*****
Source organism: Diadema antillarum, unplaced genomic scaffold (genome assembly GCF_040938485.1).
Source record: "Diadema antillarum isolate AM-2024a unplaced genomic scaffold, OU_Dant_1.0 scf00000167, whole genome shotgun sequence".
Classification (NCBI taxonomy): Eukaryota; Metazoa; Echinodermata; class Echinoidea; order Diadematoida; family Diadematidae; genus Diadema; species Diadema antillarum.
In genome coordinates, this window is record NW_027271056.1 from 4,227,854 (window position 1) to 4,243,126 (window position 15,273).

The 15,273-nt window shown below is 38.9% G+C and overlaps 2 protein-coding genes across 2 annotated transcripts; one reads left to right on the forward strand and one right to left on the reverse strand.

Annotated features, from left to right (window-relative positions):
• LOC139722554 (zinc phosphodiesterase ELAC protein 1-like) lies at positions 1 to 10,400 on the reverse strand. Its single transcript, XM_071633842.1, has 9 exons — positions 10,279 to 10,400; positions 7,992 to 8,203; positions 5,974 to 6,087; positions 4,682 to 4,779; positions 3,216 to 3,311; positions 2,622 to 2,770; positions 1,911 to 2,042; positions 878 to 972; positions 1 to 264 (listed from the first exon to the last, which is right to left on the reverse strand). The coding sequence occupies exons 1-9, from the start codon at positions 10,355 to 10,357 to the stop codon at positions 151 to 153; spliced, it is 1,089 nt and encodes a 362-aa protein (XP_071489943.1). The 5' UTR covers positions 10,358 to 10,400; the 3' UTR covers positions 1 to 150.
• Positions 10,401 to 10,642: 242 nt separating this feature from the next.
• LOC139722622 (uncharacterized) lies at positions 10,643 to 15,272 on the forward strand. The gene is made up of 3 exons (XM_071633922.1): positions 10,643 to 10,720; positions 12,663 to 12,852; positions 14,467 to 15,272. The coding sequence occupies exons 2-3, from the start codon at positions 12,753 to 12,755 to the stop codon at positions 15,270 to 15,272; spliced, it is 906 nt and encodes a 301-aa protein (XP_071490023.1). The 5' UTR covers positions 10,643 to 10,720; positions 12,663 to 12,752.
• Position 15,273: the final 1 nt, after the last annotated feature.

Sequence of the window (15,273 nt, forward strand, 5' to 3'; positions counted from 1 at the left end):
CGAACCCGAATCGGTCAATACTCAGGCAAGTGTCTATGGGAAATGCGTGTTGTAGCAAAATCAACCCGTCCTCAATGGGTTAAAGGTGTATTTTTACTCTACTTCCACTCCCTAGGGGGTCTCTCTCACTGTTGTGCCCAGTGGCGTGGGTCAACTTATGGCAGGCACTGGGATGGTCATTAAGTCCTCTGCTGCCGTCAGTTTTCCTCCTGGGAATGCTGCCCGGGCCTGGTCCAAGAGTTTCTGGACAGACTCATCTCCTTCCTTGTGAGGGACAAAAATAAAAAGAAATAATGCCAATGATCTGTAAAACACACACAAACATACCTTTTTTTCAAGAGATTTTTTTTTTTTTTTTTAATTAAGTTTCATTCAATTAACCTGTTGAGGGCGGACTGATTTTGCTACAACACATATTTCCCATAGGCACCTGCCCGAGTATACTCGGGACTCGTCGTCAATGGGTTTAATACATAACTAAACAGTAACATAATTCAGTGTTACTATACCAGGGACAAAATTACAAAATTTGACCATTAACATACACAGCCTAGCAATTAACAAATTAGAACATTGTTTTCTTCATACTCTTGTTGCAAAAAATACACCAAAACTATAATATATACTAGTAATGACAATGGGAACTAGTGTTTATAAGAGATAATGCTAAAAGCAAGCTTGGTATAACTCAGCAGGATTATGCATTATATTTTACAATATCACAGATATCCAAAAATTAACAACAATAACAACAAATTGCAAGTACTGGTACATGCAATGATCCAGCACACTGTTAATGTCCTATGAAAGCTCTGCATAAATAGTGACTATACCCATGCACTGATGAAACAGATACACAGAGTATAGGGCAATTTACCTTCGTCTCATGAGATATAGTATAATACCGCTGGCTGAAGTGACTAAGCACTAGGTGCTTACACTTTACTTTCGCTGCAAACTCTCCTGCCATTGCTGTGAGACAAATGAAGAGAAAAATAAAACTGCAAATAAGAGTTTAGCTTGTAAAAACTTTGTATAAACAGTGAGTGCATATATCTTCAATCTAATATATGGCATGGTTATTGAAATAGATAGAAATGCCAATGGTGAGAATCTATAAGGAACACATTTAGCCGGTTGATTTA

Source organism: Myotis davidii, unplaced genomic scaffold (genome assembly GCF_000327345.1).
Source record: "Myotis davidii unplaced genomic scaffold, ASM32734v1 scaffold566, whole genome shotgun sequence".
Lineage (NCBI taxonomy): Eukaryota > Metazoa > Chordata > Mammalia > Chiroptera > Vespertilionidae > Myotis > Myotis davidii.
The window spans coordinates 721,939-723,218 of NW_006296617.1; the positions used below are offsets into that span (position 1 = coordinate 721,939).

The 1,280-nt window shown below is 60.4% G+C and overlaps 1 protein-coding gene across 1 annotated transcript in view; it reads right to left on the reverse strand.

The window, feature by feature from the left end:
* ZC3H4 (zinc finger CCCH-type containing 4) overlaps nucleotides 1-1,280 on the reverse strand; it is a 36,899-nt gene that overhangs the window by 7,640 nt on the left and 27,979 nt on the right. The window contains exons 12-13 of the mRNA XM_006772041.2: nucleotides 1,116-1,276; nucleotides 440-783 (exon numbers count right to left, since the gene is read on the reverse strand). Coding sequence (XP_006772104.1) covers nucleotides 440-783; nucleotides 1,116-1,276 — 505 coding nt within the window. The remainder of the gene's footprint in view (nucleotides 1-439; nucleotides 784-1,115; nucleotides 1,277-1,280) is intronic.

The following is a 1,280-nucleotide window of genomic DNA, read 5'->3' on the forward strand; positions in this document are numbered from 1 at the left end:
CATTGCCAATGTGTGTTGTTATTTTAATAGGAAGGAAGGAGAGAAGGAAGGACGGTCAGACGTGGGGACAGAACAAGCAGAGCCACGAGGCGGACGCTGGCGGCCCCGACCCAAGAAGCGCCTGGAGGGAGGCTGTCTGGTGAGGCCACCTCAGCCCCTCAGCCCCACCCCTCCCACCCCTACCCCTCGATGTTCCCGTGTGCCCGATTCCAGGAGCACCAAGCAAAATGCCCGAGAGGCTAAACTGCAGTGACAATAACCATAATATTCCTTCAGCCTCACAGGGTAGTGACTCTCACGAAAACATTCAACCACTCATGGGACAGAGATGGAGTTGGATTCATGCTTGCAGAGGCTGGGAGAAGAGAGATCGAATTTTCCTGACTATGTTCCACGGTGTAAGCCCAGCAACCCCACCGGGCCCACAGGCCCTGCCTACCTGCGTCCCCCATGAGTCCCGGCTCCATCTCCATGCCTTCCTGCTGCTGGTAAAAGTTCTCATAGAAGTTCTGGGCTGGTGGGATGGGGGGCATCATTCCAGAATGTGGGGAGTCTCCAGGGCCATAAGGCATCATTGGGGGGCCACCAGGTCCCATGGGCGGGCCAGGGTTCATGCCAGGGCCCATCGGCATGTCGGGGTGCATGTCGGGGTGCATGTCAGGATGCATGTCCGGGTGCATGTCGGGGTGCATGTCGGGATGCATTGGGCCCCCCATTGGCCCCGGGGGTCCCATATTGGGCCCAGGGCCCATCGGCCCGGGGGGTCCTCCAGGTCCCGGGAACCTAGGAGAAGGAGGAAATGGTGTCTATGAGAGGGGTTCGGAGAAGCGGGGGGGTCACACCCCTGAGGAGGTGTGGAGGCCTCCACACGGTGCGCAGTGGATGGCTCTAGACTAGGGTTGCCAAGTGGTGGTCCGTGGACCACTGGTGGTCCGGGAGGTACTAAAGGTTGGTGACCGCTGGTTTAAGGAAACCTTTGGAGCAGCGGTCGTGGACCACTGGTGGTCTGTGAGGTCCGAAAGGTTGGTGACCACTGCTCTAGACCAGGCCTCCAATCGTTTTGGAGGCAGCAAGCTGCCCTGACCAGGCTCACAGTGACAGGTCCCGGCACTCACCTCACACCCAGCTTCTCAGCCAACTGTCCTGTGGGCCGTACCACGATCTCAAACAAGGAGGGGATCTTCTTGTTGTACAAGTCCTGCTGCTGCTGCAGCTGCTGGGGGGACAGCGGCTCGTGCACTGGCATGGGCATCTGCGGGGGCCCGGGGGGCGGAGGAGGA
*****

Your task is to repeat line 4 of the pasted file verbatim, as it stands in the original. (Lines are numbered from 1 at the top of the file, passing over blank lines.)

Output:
In genome coordinates, this window is record NW_027271056.1 from 4,227,854 (window position 1) to 4,243,126 (window position 15,273).